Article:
For Earth Day, here’s how to green your dental routine
As Earth Day is observed today, April 22, it’s worth looking at a few easy ways to add a little green to our dental routine. But where should one start?
How about with the most common weapon against plaque, cavities and gum disease: the toothbrush.
Believe it or not, the average person goes through three to four toothbrushes every year. This means that over the course of your lifetime, you will likely dispose of more than 300 total brushes. Or will you?
For those seeking a more environmentally conscious route for toothbrushes that have become long in the tooth, consider these hacks:
• Use it to fight fly-aways. By spraying the bristles with hairspray, you can use a toothbrush to gently push back unruly hairs along the hairline without messing up your ‘do.
• Brow them up versus bowing them out. Using the same method above, an old toothbrush can easily become an effective eyebrow brush.
• Transform it into a lip loofa. The next time you apply lip balm, use a dry toothbrush as an exfoliator to gently scrub off dead skin before washing away or wiping with a towel. Voila, a more perfect pout!
• Use multiple brushes to let out your inner Picasso. Grab some paint and give them new life as art instruments.
• Make the brush do your dirty work. Using a toothbrush as a cleaning tool can help tidy up most nooks or crannies with ease. They are especially adept at cleaning appliances, windowsills, keyboards, grout, shoe soles and even hairdryers.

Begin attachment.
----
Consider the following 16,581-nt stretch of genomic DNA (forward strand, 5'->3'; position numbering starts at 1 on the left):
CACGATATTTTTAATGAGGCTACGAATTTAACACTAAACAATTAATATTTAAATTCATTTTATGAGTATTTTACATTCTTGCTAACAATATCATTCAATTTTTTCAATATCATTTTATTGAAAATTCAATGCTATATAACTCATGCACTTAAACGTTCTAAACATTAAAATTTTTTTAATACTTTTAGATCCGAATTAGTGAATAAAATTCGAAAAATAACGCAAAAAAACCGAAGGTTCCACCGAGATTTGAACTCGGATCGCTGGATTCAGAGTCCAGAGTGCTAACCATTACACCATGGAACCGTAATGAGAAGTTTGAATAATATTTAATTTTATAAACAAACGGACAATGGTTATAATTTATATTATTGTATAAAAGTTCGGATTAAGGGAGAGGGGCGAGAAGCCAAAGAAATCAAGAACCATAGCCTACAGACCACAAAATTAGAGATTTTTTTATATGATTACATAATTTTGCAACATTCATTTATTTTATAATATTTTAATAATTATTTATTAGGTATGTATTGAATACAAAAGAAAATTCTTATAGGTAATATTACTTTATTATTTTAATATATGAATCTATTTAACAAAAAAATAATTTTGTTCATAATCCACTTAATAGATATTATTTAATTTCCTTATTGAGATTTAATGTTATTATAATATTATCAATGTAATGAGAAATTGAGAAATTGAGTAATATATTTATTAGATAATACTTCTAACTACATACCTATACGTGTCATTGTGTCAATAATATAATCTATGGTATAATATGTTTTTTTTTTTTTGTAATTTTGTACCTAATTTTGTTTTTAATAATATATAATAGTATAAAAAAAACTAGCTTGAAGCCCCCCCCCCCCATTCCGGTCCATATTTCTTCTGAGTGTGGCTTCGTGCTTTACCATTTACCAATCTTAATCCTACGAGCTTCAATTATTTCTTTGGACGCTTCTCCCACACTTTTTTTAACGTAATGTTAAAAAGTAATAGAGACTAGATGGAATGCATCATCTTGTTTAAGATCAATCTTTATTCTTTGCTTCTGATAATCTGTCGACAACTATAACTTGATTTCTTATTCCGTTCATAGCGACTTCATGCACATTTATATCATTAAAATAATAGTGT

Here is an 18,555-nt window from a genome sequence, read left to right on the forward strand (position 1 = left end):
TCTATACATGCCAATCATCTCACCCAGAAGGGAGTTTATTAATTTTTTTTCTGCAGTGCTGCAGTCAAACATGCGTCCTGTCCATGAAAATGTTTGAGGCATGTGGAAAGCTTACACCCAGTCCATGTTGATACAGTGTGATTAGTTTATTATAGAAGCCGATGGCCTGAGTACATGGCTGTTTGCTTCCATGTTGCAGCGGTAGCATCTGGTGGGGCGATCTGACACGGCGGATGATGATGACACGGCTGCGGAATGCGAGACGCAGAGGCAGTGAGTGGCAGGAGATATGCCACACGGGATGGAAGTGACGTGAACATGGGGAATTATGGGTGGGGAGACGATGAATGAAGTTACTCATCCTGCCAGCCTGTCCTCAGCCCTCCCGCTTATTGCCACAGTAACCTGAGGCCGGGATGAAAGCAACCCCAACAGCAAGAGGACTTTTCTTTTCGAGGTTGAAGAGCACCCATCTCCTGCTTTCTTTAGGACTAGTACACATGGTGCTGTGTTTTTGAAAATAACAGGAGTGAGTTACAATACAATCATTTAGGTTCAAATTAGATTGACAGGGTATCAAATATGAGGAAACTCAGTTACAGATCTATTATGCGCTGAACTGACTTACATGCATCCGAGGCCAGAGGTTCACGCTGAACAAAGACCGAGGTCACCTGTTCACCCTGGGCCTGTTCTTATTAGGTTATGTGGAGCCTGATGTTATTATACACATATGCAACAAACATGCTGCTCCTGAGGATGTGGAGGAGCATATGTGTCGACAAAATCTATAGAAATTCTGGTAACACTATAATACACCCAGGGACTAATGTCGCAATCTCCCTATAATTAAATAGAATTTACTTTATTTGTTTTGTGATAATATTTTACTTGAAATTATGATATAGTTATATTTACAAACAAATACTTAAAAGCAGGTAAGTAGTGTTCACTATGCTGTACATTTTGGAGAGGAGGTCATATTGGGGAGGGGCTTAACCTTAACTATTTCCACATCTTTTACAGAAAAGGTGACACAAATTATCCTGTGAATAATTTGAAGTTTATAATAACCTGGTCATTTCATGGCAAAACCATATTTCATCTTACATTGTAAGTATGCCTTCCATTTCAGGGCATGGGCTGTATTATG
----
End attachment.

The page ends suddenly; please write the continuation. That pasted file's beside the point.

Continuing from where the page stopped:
Beyond re-imaging your old toothbrushes, you might also consider using a more sustainable option from the onset. Recently, researchers at Trinity College Dublin studied the carbon footprint of the four most common types of toothbrushes – electric, standard plastic brushes, plastic brushes with replaceable heads and bamboo brushes – and the results might surprise you.
The electric toothbrush? Not the winner.
The study found that due to the process of making an electric toothbrush, it is far less environmentally friendly than a plastic brush. It also found that the bamboo brush, which seems the most sustainable by the nature of its appearance, wasn’t the best option either. In the end, a traditional toothbrush made using recycled plastic came out victorious.
Once you have the right brush, you should also pay attention to what you are doing while brushing. Among the easiest ways to help the environment while fighting plaque:
• Turn off the water while brushing, turning it back on only to rinse your mouth and the brush. Turning off the water while brushing your teeth can save four to eight gallons of water per person, per day. That’s more than 1,460 gallons of water per year!
• Slow down. Brushing hard and fast isn’t just rough on your gums; it breaks down your toothbrush far sooner, requiring more often replacements. Plus, ouch!
And finally…floss! By flossing regularly, you will help prevent major dental work, which not only saves you money, but reduces your carbon footprint as well.
For more advice on oral health, in general and additional sustainable practices, visit www.deltadentalazblog.com